After lots of discussion with my mentors, obviously not going to drop-out from BE which means will stay in Nepal for more than 3 years and from onwards, no matters what – service will be the first priority.

Why services, what kind of services?

………………………. * I decided not to share it *

Together we will build a “Home for Open Knowledge – A world where knowledge creates power for the many, not the few.” Join us and let’s explore.

Open Access

ओपन नलेज नेपालद्वारा खुल्ला डाटा पुस्तिकाको पहिलो संस्करण प्रकाशित

ओपन नलेज नेपालद्वारा आयोजित “खुल्ला डाटा पुस्तिका” को प्रथम नेपाली संस्करण बिमोचन कार्यक्रम  २०७४ साल साउन २३ गतेका दिन मुड्स लंज त्रीपुरेश्वोरमा भब्य कार्यक्रमका बीच सम्पन्न गरियो।  उक्त कार्यक्रममा ओपेन डाटाको क्षेत्रमा  लाग्नुभएका विभिन्न व्यक्ति तथा संस्थाहरुको उल्लेखनीय सहभागिता थियो। कार्यक्रमा राष्ट्रिय सूचना आयोगका प्रमुख सूचना आयुक्त्त श्री कृष्णहरि बास्कोटा, काठमाडौँ लिभिंग ल्याब्सका कार्यकारी निर्देशक डा. नम राज बुढाथोकी र ओपेन नलेज नेपालका प्रमुख कार्यकारी अधिकृत निकेश बलामीको हातबाट विमोचन गरेर  सुसम्पन्न गरियो | यस पुस्तक सरकार, नागरिक समाज तथा खुल्ला डाटाको क्षेत्रमा काम गर्ने संघसंस्थाहरुले खुल्ला डाटा परियोजनाहरुको लागि परिचयात्मक पुस्तिकाको रुपमा प्रयोग गर्दछन् ।

खासगरी यस पुस्तकको मूल संस्करण अंग्रेजी भाषामा उपलब्ध छ । उक्त अंग्रेजी संस्करण ओपेन नलेज इन्टरनेसनल द्वारा लिखित तथा व्यवस्थित गरिएको छ । ओपेन नलेज इन्टरनेसनल एक गैर नाफामुखी संगठन हो जो समाजमा खुल्ला डाटाको महत्वमा केन्द्रित रहेर नागरिक समाज समूहहरूलाई डाटाको पहुँच र प्रयोग गरेर सामाजिक समस्या समाधान गर्न मद्दत गर्दछ । यो पुस्तिका चाईनिज, फ्रेन्च, जर्मन, स्पानिश, रसियन र अहिले नेपाली गरि १८ वटा भन्दा बढी भाषामा अनुवाद भइसकेको छ । सबै भाषामा अनुवादित पुस्तकहरु www.opendatahandbook.org वेबसाइटमा उपलब्ध छ ।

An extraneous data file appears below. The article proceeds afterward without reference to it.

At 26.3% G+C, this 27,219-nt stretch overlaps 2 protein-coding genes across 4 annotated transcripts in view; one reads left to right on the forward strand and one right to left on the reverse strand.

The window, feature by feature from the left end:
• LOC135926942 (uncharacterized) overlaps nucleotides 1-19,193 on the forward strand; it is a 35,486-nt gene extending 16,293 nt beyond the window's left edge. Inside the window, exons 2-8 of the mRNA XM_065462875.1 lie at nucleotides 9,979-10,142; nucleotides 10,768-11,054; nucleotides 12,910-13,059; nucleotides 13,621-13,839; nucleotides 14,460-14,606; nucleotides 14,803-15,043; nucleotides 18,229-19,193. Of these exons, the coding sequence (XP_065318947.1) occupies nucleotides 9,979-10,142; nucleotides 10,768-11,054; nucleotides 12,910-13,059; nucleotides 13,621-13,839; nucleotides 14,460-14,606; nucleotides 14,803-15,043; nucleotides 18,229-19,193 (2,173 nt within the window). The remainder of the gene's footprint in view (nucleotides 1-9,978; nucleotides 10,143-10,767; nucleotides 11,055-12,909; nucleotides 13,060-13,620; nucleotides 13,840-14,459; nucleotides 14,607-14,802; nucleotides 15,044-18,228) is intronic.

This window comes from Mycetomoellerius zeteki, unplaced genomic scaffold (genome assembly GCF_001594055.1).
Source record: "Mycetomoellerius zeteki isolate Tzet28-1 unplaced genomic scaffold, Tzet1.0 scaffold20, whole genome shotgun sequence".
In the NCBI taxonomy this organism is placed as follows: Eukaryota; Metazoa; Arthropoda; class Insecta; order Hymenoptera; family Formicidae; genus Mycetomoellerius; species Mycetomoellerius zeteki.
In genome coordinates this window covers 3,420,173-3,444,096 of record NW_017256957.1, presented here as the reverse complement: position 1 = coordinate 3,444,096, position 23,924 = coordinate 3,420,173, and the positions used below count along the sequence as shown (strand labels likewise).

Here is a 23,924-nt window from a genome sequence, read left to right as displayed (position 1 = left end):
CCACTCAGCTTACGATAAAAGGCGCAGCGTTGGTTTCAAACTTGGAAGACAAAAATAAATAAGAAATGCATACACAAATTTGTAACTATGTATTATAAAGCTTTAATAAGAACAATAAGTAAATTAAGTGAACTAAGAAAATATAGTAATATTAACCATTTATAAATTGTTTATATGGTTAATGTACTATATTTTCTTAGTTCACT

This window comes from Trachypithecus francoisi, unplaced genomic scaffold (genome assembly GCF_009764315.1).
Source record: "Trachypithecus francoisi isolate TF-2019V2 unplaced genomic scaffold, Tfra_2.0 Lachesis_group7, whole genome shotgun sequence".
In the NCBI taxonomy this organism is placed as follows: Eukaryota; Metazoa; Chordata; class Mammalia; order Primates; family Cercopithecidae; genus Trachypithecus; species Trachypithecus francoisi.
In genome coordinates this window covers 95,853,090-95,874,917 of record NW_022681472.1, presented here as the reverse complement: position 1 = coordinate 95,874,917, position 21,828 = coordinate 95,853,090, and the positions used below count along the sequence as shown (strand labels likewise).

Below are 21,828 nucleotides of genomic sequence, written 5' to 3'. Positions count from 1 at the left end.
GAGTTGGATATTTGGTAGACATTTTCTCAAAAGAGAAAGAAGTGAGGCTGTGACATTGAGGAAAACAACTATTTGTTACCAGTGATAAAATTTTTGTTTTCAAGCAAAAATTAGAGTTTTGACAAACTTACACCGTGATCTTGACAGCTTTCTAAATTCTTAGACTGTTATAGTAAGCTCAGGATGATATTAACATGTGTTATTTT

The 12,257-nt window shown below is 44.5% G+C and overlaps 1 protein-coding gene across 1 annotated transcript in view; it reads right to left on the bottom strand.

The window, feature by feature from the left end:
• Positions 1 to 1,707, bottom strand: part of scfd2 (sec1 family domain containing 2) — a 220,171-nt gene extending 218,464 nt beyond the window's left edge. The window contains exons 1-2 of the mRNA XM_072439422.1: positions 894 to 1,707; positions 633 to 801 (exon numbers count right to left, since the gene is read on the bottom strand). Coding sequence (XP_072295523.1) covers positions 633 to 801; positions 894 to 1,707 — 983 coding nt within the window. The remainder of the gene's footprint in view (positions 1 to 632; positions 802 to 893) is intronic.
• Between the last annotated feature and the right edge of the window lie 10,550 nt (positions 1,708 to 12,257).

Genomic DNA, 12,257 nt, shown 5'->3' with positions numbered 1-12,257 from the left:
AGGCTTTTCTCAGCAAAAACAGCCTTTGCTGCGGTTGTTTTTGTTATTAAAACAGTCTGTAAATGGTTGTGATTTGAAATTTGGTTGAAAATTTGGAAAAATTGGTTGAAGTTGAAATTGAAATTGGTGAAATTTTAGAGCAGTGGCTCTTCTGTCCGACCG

यस खुल्ला डाटा पुस्तिका नेपाली संस्करणमा खुल्ला लाइसेन्स, सूचनाको हक, अङ्ग्रेजि खुल्ला डाटा पुस्तिका र खुल्ला डाटामा आधारित विभिन्न नेपाली परियोजनाहरुको बारेमा समावेश गरिएको छ । यसकारण यो पुस्तिका सरकार, नागरिक समाज र पत्रकारहरुको लागि धेरै नै आवस्यक देखिन्छ ।

ओपेन नलेज नेपालका प्रमुख कार्यकारी अधिकृत निकेश बलामीले उक्त पुस्तिका  नीतिनिर्माणकर्ता, नेतृत्वकर्ता  लगायत सम्पूर्ण नागरिकले आफ्नै मात्री भाषामा  खुल्ला डाटाका बारेमा जान्न र बुझ्न सहयोग गर्ने कुरामा बिस्वस्त रहेको जानकारी गराउनुभयो । साथसाथै स्थानीय समाचार पत्रकारिता गर्ने व्यक्तिहरु जो  रिपोर्टको लागि डाटाको खुल्लापनमा निर्भर रहन्छन्  तथा  नागरिक समाज संगठनले गर्ने खुल्ला डाटा जागरुक कार्यक्रमको लागि पनि  उक्त पुस्तिका प्रयोग गर्न सकिने  कुरा अवगत  गराउनुभयो । अन्त्यमा  पुस्तिका अनुवाद गर्न, समिक्षा गर्न र आफ्नो अमुल्य प्रतिक्रिया दिएर  सहयोग गर्नुहुने सम्पूर्ण योगदानकर्तालाइ धन्यवाद दिनुभयो ।